Three Guys From Miami


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Splitting the head
Cracking the spine
We crack through the head so that the pig can be completely splayed out. We like to use a machete and a hammer. We use the hammer to drive the blade through the snout, taking care not to cut all the way through.

Raúl Musibay: Once the pig is thawed, we use a hammer and a machete or hatchet to crack the back bone – the spine along the center of the hog.

Glenn Lindgren: We take extreme care not to cut or pierce the skin. The idea is to splay the pig out like a butterfly so it will cook more evenly and quickly.

Jorge Castillo: We pay special attention to the hog's head. It's important to crack through the head so that the hog can be completely splayed out. We like to use a machete and a hammer. Use the hammer to drive the blade through the snout, taking care not to cut all the way through.

Raúl Musibay: The person we got the pig from should have removed all of the hair or bristles from the pig. We use a safety razor and a little hot water to remove anything they missed.

Jorge Castillo: Hey, the skin is a tasty part of the pig and there's nothing like a little "stubble" to ruin your skin-eating experience!

Raúl Musibay: Once fully clean and split, we lay the hog out on a table and rub the outside of the skin with a liberal amount of salt.

Jorge Castillo: We turn the pig on its back and use a sharp knife to cut several slits, or pockets, in the meat, especially in the thicker areas like hams on the rear legs.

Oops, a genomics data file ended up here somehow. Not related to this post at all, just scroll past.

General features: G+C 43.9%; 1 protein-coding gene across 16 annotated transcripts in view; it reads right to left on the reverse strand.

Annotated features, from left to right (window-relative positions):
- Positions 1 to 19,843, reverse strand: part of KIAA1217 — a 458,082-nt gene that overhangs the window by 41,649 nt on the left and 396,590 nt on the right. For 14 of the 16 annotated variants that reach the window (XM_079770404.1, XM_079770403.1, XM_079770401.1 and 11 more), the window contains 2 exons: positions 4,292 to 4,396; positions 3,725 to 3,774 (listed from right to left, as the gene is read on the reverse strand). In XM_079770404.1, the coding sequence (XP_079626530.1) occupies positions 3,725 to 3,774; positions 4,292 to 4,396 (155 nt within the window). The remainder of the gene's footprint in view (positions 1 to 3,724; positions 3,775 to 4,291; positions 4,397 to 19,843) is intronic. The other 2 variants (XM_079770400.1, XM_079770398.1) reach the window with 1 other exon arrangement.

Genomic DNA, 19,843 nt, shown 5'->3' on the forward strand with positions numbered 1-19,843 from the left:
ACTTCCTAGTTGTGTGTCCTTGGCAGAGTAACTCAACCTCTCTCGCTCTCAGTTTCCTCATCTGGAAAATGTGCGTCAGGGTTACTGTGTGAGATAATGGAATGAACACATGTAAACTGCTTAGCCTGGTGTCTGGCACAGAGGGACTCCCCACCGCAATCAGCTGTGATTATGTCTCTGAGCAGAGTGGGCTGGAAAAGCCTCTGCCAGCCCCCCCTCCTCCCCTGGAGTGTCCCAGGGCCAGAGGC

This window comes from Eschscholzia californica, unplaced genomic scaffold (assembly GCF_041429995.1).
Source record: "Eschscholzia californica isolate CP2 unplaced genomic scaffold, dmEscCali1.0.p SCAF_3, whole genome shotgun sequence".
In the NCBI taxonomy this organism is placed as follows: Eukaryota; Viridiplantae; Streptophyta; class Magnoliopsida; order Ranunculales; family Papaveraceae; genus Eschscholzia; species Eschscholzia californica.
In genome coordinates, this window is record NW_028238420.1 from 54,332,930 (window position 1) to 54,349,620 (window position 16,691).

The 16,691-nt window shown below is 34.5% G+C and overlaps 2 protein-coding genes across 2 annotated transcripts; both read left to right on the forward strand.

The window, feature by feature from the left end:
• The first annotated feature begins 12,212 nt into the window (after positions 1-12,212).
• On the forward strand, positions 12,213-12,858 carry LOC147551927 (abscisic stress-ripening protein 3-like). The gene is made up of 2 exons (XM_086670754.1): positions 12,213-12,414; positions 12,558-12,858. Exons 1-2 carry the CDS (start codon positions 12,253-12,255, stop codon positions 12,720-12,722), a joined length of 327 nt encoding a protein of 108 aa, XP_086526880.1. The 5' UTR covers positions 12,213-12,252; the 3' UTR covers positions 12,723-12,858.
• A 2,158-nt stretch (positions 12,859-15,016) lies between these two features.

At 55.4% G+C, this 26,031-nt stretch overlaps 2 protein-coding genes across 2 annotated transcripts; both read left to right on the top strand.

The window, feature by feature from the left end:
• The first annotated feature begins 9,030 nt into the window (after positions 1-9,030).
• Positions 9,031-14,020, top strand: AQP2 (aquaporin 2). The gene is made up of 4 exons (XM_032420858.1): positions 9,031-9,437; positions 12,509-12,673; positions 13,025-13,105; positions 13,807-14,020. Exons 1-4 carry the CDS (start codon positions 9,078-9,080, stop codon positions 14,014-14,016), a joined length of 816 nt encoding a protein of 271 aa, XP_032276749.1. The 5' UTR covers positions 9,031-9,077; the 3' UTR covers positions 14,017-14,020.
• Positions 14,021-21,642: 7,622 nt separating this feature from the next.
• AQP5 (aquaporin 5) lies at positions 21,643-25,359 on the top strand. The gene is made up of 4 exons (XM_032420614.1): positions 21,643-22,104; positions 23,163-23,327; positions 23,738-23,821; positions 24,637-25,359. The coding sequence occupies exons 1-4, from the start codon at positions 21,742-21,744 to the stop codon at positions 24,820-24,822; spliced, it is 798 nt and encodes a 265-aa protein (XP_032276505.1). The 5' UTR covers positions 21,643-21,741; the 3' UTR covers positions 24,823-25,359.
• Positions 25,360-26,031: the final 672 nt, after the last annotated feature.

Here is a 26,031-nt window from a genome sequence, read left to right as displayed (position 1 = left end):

Raúl Musibay: We DO NOT cut through the skin.

Glenn Lindgren: We cover the inside of the pig with our prepared mojo (RECIPE: CLICK HERE) taking care to stuff all of the slits we made with the garlic. We salt the outside of the pig liberally.

Season the pig

We season the pig and marinate it overnight.

Raúl Musibay: The pig needs to marinate overnight in the mojo.

Jorge Castillo: We have placed smaller hogs in a large wash tub filled with ice to keep them cool.

Glenn Lindgren: For larger pigs we have also laid several bags of ice – double-bagged to make sure the bags don't leak – on top of the pig.

Jorge Castillo: Then we cover the pig with an old, but clean sheet and keep it in a well-cooled room!


Glenn Lindgren: Miami Cubans do not dig a pit in the ground, cover the pig with wet banana leaves and hot rocks and bury it.

Raúl Musibay: Maybe that's the way they do it in Hawaii, but NOT in Miami!

Jorge Castillo: For one thing, the ground in Miami is solid coral below about three inches of top soil. You'd need a day or two with a jack hammer to dig a pit in this stuff.

Raúl Musibay: You'd probably hit water after the first foot.

Glenn Lindgren: And besides, we like to see what we're cooking.

Brick diagram

Raúl Musibay: We build a "pig roaster" with standard, 8x8x16-inch (or 16x12x8-inch) concrete blocks, the kind you can pick up for about $1.79 at your local Home Depot. We use 48 blocks to build a roaster four blocks high, four blocks long and two blocks wide.

Glenn Lindgren: The two end walls are inset between the long walls, making the actual width at each end about three blocks.